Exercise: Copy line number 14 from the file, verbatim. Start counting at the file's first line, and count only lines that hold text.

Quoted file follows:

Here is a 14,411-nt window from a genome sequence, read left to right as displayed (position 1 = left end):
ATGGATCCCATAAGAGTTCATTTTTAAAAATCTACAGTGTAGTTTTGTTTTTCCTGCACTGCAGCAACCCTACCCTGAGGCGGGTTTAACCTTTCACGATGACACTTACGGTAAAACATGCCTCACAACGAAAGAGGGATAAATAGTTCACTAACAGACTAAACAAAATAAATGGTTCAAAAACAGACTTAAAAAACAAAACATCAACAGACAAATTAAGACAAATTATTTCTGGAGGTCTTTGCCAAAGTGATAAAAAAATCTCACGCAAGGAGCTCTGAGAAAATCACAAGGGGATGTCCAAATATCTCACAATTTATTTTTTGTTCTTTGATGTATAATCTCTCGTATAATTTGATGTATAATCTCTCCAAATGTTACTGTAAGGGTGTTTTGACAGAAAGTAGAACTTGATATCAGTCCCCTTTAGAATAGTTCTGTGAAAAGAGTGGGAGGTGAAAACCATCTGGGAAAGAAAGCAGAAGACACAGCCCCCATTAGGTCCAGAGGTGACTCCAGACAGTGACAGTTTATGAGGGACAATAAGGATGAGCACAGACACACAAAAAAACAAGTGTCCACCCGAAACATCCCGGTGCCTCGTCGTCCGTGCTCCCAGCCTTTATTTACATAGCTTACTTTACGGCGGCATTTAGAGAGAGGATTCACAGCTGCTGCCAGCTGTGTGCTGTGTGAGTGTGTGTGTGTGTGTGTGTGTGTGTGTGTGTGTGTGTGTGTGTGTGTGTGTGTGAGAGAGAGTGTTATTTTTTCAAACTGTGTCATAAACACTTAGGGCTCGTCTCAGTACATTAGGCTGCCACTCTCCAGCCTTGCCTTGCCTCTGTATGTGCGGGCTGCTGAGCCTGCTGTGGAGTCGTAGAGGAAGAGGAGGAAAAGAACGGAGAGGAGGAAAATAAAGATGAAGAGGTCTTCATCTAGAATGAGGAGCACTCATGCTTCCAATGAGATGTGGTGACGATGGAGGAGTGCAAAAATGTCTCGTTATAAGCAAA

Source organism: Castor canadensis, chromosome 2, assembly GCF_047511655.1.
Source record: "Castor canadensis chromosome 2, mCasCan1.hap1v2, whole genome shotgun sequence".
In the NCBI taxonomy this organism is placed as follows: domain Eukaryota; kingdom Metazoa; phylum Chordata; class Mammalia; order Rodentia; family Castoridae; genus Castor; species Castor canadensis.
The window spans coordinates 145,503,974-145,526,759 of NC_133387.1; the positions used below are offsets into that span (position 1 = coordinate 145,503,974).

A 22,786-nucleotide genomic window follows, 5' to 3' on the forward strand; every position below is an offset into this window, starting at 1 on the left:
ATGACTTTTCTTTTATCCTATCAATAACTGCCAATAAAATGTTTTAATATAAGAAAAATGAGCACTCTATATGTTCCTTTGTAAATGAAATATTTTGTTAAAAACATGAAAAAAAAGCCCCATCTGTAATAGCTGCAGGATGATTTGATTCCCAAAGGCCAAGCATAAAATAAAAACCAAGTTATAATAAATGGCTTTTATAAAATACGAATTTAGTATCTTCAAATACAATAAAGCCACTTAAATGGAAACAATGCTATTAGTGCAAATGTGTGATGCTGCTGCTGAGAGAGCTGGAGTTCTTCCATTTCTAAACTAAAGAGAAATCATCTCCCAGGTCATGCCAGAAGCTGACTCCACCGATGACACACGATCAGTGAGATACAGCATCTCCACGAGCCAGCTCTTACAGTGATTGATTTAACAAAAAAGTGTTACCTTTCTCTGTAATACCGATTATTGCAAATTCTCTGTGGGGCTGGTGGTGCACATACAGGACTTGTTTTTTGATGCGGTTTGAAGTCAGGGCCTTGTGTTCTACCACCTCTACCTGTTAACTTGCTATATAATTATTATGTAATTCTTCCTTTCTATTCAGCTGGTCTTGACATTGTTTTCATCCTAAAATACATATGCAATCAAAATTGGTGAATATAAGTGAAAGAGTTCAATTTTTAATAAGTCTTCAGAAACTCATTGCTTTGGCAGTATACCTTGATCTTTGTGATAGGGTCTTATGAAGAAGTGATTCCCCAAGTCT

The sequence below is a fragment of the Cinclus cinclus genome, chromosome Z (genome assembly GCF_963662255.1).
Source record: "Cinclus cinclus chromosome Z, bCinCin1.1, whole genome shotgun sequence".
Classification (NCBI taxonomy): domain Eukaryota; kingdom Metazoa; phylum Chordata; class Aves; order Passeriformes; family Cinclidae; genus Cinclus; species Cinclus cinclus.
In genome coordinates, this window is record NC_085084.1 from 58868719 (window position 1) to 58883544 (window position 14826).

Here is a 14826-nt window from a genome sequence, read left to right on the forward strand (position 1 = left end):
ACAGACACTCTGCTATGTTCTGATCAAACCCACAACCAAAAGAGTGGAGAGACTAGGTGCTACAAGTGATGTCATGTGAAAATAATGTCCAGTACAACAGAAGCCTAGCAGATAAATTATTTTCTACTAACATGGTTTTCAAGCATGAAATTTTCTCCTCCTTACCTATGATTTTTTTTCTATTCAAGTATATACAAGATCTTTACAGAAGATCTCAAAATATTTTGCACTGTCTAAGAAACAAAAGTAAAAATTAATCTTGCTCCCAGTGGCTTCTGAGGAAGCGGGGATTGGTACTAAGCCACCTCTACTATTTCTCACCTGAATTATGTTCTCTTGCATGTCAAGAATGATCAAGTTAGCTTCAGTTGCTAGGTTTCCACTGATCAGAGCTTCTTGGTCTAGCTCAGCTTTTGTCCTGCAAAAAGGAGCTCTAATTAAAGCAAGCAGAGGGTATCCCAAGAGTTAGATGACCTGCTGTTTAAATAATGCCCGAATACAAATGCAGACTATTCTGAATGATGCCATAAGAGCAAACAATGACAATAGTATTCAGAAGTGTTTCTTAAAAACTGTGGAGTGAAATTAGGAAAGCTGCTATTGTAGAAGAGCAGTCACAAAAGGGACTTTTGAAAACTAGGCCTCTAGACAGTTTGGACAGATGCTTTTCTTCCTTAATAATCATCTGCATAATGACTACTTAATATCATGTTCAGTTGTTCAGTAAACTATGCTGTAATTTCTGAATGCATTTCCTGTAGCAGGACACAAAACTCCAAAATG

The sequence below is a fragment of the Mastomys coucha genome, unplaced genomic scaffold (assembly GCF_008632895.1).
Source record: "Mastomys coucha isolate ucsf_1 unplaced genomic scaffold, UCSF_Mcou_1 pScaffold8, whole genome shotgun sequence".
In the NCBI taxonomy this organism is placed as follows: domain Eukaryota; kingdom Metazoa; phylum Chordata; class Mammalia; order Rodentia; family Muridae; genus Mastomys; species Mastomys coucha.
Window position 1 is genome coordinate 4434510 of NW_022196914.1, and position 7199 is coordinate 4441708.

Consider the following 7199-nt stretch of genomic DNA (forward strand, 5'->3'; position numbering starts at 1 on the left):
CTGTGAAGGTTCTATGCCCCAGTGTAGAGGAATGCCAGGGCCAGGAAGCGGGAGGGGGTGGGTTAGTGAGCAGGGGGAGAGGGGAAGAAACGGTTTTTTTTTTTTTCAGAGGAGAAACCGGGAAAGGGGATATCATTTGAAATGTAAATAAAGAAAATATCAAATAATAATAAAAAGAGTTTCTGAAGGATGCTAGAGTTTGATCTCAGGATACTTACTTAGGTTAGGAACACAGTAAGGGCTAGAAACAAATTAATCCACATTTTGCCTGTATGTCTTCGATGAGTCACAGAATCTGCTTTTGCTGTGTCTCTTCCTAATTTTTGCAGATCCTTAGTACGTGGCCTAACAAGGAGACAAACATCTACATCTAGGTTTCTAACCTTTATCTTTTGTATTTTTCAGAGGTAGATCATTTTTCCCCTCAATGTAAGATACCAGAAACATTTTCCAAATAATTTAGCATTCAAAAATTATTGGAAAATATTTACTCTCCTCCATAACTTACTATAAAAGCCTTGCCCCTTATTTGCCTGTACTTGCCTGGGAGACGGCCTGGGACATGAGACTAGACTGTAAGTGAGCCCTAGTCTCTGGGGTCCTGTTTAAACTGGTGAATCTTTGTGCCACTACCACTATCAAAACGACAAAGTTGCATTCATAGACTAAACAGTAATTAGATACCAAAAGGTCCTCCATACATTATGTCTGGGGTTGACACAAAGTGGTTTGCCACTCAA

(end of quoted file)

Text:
ACAGACACTCTGCTATGTTCTGATCAAACCCACAACCAAAAGAGTGGAGAGACTAGGTGCTACAAGTGATGTCATGTGAAAATAATGTCCAGTACAACAGAAGCCTAGCAGATAAATTATTTTCTACTAACATGGTTTTCAAGCATGAAATTTTCTCCTCCTTACCTATGATTTTTTTTCTATTCAAGTATATACAAGATCTTTACAGAAGATCTCAAAATATTTTGCACTGTCTAAGAAACAAAAGTAAAAATTAATCTTGCTCCCAGTGGCTTCTGAGGAAGCGGGGATTGGTACTAAGCCACCTCTACTATTTCTCACCTGAATTATGTTCTCTTGCATGTCAAGAATGATCAAGTTAGCTTCAGTTGCTAGGTTTCCACTGATCAGAGCTTCTTGGTCTAGCTCAGCTTTTGTCCTGCAAAAAGGAGCTCTAATTAAAGCAAGCAGAGGGTATCCCAAGAGTTAGATGACCTGCTGTTTAAATAATGCCCGAATACAAATGCAGACTATTCTGAATGATGCCATAAGAGCAAACAATGACAATAGTATTCAGAAGTGTTTCTTAAAAACTGTGGAGTGAAATTAGGAAAGCTGCTATTGTAGAAGAGCAGTCACAAAAGGGACTTTTGAAAACTAGGCCTCTAGACAGTTTGGACAGATGCTTTTCTTCCTTAATAATCATCTGCATAATGACTACTTAATATCATGTTCAGTTGTTCAGTAAACTATGCTGTAATTTCTGAATGCATTTCCTGTAGCAGGACACAAAACTCCAAAATG